EDINBURG — Hundreds gathered at J.R. “Milo” Ponce Park in northeast Edinburg Tuesday evening for the Hidalgo County Sheriff’s Office’s 15th annual National Night Out.
National Night Out is a program geared toward fostering community-police relationships and heightening crime prevention awareness. Agencies across the nation host the events at the beginning of fall annually.
The location of Hidalgo County’s National Night Out is rotated between the county’s four precincts, and the event was last held at Milo Ponce Park four years ago.
Guests of the HCSO’s Night Out were greeted by lively music, free food, and representatives from a multitude of law enforcement agencies.
Some deputies drove cartloads of children around the park in a carnival train. Others helped kids run through a miniature SWAT obstacle course. Most simply milled about the park, chatting with each other and with members of the community they serve.
“We’ve got free food, we’ve got law enforcement agencies here from our federal partners, our state partners, and of course from our local partners. Of course, some of our first responders are also here, we’ve got fire departments, we’ve got EMTs and medics, and we’ve got all of our toys on display so the public can get to see them and just interact with law enforcement,” Hidalgo County Sheriff Eddie Guerra said. “This is an event where the community comes together with law enforcement, it’s a community building event.”
Guerra says that fostering a good relationship with the community is imperative for him and his deputies.
“We can’t do our job without our community partners,” he said. “They’re our biggest partner. They are our eyes and ears, and when they see something, hear something or know something, they have to trust law enforcement with that information so they can give it to us and we can hopefully solve crime with it.”
Hidalgo County Precinct 4 Constable J.R. Gaitan, who spoke at the event, said that a good community partnership is particularly important in the semi-rural areas of northeast Edinburg.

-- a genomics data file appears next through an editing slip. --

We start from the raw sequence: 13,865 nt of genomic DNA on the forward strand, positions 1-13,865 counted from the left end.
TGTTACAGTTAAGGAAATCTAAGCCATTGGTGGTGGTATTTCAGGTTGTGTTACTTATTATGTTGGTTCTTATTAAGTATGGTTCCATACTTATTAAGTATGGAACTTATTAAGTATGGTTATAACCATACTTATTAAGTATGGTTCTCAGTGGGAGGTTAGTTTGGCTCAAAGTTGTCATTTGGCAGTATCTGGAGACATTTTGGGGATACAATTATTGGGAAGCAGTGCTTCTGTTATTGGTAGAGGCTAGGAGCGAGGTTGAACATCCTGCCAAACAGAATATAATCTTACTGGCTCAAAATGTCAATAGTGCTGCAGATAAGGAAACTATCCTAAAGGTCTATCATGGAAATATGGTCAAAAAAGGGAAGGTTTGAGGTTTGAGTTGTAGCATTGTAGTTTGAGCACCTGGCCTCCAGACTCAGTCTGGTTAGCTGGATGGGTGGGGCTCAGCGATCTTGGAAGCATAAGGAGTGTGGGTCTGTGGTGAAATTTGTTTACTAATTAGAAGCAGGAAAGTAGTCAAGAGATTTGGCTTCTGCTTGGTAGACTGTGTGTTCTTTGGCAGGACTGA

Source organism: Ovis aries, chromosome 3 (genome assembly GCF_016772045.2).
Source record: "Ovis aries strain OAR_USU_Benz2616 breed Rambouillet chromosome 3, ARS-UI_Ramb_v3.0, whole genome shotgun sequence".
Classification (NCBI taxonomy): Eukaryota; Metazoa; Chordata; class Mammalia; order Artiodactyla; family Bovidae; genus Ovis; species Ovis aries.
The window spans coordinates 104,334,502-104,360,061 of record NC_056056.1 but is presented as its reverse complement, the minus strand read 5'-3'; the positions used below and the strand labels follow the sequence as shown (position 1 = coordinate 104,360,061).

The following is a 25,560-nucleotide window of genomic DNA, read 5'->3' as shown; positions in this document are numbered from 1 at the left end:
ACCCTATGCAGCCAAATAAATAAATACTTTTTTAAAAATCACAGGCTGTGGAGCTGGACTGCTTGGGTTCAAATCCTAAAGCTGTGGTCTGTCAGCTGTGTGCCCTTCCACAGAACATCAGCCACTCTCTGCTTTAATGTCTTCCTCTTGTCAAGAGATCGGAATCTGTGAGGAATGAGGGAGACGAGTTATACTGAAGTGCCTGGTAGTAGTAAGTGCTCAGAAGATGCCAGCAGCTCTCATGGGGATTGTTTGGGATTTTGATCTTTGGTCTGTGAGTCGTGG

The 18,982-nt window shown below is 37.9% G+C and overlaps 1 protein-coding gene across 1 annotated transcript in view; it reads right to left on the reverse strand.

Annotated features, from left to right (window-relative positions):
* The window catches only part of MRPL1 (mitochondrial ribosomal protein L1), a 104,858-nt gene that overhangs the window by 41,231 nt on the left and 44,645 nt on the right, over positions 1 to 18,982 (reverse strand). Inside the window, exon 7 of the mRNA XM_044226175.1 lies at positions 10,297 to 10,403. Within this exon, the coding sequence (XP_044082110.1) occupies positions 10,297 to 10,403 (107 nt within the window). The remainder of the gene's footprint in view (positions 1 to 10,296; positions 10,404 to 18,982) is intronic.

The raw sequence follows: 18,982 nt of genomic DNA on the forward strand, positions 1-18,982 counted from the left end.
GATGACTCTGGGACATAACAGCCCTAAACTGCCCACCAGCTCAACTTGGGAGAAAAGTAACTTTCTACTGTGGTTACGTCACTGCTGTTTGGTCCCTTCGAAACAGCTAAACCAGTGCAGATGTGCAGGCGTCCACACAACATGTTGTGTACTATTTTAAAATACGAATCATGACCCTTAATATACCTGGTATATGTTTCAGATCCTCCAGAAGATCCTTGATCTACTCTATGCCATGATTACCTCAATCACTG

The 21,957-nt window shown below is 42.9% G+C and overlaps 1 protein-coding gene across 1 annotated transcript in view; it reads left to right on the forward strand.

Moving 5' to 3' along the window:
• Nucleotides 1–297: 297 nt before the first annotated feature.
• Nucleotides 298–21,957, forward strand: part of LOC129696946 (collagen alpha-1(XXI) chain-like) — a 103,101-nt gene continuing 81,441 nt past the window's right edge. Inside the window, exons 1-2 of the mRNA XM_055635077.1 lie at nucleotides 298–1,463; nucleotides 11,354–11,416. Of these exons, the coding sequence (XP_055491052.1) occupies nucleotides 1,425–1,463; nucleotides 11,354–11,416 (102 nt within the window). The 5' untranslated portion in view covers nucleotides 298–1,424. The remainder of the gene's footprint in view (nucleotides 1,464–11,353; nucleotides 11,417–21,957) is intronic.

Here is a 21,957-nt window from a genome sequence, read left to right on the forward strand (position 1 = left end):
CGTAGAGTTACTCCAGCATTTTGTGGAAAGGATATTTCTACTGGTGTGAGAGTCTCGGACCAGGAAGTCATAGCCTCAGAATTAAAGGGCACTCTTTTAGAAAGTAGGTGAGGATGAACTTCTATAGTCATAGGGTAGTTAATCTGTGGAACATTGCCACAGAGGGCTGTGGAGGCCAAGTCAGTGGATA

“There’s various colonias here,” he said. “We’ve got a bunch of traffic over here northeast of town, as far as illegal activities, stash houses that we continue working on a daily basis.”
Gaitan said law enforcement wasn’t always received warmly in the area. In the past, officers driving into a colonia nearby Milo Ponce Park would be met by slamming doors and shuttering windows.
“Instead of being appreciative to us, we noticed, years ago, that they’d grab their kids and take them inside because it’s the police,” he said.
According to Gaitan, community building events put on by law enforcement like National Night Out and anti-bullying campaigns presented in local schools are helping to change that attitude.
“Last time that we were here for the National Night Out, I think it was four years ago, we talked to the parents about their concerns, and we told them what we were seeing,” he said. “We’ve seen a difference now with the families, and this is a bigger crowd than we saw four years ago. So something is working out with us educating the public.”
Gaitan said a more positive perception of police officers is particularly evident in the area’s youth.
“We like to interact with the children,” he said. “I know that a little boy would see someone with a gun and a uniform and get scared, but now the majority, guess what they say? ‘I wanna be a policeman when I grow up’”